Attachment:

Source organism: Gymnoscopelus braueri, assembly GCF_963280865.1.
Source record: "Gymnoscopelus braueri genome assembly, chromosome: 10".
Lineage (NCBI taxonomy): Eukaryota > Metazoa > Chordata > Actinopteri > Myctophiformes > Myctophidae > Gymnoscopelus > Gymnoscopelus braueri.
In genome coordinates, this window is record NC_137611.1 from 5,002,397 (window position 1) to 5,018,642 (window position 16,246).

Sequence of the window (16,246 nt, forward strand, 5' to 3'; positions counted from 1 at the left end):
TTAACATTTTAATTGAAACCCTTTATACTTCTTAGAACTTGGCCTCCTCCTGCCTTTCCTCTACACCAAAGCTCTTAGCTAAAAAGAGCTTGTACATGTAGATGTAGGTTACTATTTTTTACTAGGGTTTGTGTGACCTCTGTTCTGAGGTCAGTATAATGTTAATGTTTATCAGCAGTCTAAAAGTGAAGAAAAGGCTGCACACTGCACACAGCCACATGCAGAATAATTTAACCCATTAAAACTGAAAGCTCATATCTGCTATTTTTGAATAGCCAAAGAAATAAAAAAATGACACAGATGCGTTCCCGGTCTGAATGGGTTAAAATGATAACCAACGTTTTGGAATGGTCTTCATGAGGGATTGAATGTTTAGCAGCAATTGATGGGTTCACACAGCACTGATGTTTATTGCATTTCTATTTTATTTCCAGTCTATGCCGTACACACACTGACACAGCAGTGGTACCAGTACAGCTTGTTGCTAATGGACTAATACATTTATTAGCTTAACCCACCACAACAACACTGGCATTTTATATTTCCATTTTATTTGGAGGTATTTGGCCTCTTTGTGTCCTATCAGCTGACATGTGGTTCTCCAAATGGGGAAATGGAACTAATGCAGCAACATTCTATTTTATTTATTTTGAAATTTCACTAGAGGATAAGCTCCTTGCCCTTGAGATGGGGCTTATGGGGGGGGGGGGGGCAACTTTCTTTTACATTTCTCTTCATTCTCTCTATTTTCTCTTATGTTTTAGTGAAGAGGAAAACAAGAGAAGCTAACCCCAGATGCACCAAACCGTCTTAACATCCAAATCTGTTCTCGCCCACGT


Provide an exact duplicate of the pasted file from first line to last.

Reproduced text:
Source organism: Gymnoscopelus braueri, assembly GCF_963280865.1.
Source record: "Gymnoscopelus braueri genome assembly, chromosome: 10".
Lineage (NCBI taxonomy): Eukaryota > Metazoa > Chordata > Actinopteri > Myctophiformes > Myctophidae > Gymnoscopelus > Gymnoscopelus braueri.
In genome coordinates, this window is record NC_137611.1 from 5,002,397 (window position 1) to 5,018,642 (window position 16,246).

Sequence of the window (16,246 nt, forward strand, 5' to 3'; positions counted from 1 at the left end):
TTAACATTTTAATTGAAACCCTTTATACTTCTTAGAACTTGGCCTCCTCCTGCCTTTCCTCTACACCAAAGCTCTTAGCTAAAAAGAGCTTGTACATGTAGATGTAGGTTACTATTTTTTACTAGGGTTTGTGTGACCTCTGTTCTGAGGTCAGTATAATGTTAATGTTTATCAGCAGTCTAAAAGTGAAGAAAAGGCTGCACACTGCACACAGCCACATGCAGAATAATTTAACCCATTAAAACTGAAAGCTCATATCTGCTATTTTTGAATAGCCAAAGAAATAAAAAAATGACACAGATGCGTTCCCGGTCTGAATGGGTTAAAATGATAACCAACGTTTTGGAATGGTCTTCATGAGGGATTGAATGTTTAGCAGCAATTGATGGGTTCACACAGCACTGATGTTTATTGCATTTCTATTTTATTTCCAGTCTATGCCGTACACACACTGACACAGCAGTGGTACCAGTACAGCTTGTTGCTAATGGACTAATACATTTATTAGCTTAACCCACCACAACAACACTGGCATTTTATATTTCCATTTTATTTGGAGGTATTTGGCCTCTTTGTGTCCTATCAGCTGACATGTGGTTCTCCAAATGGGGAAATGGAACTAATGCAGCAACATTCTATTTTATTTATTTTGAAATTTCACTAGAGGATAAGCTCCTTGCCCTTGAGATGGGGCTTATGGGGGGGGGGGGGGCAACTTTCTTTTACATTTCTCTTCATTCTCTCTATTTTCTCTTATGTTTTAGTGAAGAGGAAAACAAGAGAAGCTAACCCCAGATGCACCAAACCGTCTTAACATCCAAATCTGTTCTCGCCCACGT